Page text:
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CD Feature/ Mike Oldfield: "Music of the Spheres"

img  Tobias

From an objective angle, there were a lot of reasons to finally get excited again about the arrival of a new Mike Oldfield album prior to the release of „Music of the Spheres“. On the other hand, everything seems to be subjective when it comes to this man. Ever since John Peel famously played the entire A-side of „Tubular Bells“ on his show in 1973, announcing it as a „record which will change your life“, Oldfield has split audiences and critics like few other contemporary musicians – and his latest work, this much is certain, is not going to be any different in that regard.

For those who enjoy ridiculing everything Oldfield has written, said or done, „Music of the Spheres“ will simply represent yet another volume in the neverending series of albums he has churned out in a desperate effort of trying to carve out a future for himself, without alienating too many of his fans. Noone who has kept listening to his recent outpot will seriously deny that there have been moments of greatness in his oeuvre even in the 90s, a decade which saw him veering between endless retro-exercises and various more or less inspired concepts. But somehow, if one looks back, not much has really left an impression.

The melodic bliss of „Songs of Distant Earth“, for example, may have survived majestically through years, as have the brooding moods and dark beats of „Tubular Bells 3“ and the epic panorama of „Voyager“'s symphonic closing track „Mont St. Michel“. Other than that, however, Oldfield seemed to have withdrawn to a space where music was more of hobby than a passion and where visual presentation was often more important than sound.

What is special about „Music of the Spheres“, therefore, is not that it returns to the long form of his heyday releases and breaks with the heavy (or almost exclusive) use of electronic equipment and somewhat linear  Fruity Loops-arrangements. Rather, it seems to herald a new chapter, in which Oldfield has come to terms with the fact that a certain cinematic quality is inherent to his style and probably brings out his fluent and fragile melodies best. For the first time in roughly, twenty years, one can listen to one of his works without wondering whether he would have liked to do something different instead.

Which is why it doesn't matter that Oldfield has chosen some easy targets for collaborators, including popular classical composer Karl Jenkins as his conductor and orchestrator, Pianist Lang Lang, Cross-Over sensation Haley Westenra for the plaintive and personal climax of the album's first part, „On my Heart“ and teamed up with classical record company Deutsche Grammophon. And it is even without meaning that „Music of the Spheres“ again opens with a variation on the „Tubular Bells“ theme, this time played by an entire string section.

The reason why all of this is merely remotely of interest is because Oldfield has managed to create a composition which renders all of these issues unimportant. The opening motive is quickly speared by powerfully warm horns and will later return in various disguises, as an accompaniment or a Leitmotif or even tucked away in background instrumentation. The same goes for the record's other themes, which are interwoven into each other, creating the impression that everything is related somehow, even though you can not always tell in which way. Oldfield has purportedly spent a full two years writing „Music of the Spheres“ and you can hear the care which has gone into refining every little detail.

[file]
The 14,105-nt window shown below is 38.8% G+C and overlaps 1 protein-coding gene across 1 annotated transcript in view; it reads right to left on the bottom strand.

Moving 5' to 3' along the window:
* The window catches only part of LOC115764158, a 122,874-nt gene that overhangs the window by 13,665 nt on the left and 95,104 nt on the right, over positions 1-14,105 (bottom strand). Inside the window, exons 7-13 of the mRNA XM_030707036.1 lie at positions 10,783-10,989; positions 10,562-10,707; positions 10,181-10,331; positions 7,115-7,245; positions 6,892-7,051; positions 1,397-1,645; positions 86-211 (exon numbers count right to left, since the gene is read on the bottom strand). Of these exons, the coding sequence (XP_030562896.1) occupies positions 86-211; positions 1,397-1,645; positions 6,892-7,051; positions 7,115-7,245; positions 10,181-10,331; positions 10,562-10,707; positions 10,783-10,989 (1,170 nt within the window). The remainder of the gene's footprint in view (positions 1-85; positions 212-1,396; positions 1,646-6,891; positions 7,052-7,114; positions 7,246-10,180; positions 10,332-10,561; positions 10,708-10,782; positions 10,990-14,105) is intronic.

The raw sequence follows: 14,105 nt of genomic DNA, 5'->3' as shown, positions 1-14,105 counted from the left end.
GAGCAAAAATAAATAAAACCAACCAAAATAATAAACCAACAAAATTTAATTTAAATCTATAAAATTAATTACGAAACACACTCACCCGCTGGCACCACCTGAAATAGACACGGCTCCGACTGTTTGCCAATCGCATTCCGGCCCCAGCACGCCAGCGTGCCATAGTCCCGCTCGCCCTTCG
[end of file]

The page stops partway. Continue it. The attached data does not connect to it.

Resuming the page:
From the suspenseful beginning, the music enters a lush middle section which introduces and varies the upcoming material, reprises the main theme and then flows into the sensous „On My Heart“, in which Westenra's voice is cooled down to the timbre of a moonmaid. The second section starts out triumphantly and in baroque opulence, even bursts out in staccatoed brass impulses, but finishes with yet another allusion to „Tubular Bells“ in a  hymnical finale.

In these closing six minutes, the album comes full circle and even though one could definitely have done without the all too obvious reference to his eternal classic, Oldfield is using it less as a quote but as a means to defy expectations. Instead of passing the melody from one instrument to another, he returns with the horn theme from the opening section, slowly taming the tidal waves he has conjured up, as if the piece had already ended. Then, however, the orchestra swells in shining glory one last time, sounding out the album with a rush of adrenaline.

The media focus has firmly been on the fact that, just like Paul McCartney, Mike Oldfield is now trying to be a classical composer. With the instrumentation of „Music of the Spheres“, that is an understandable notion, but also an incorrect one. When listening to the album on headphones, you will notice that a single glockenspiel is as loud twenty violinists here and that a harp can dominate a grand piano – you almost get the feeling that Oldfield reluctantly allowed others to perform his music but then arranged everything according to his own logic in the studio, ignoring everything the marketing department of his record company might have asked of him.

„It's not about how often you repeat something, but whether it's worth repeating“, Oldfield once claimed. On „Music of the Spheres“, he seems to have found a new creed: „It's not about how often you repeat something, but how you repeat it.“ There is no doubt that this album is neither a sonic revolution in general nor even a revelation on a personal level. But by rediscovering his calling and his true talents, Mike Oldfield has created an opus which I breathlessly listened to from the first to the last note. Speaking completely subjectively, of course.

By Tobias Fischer

Homepage: Mike Oldfield
Homepage: Universal Classics

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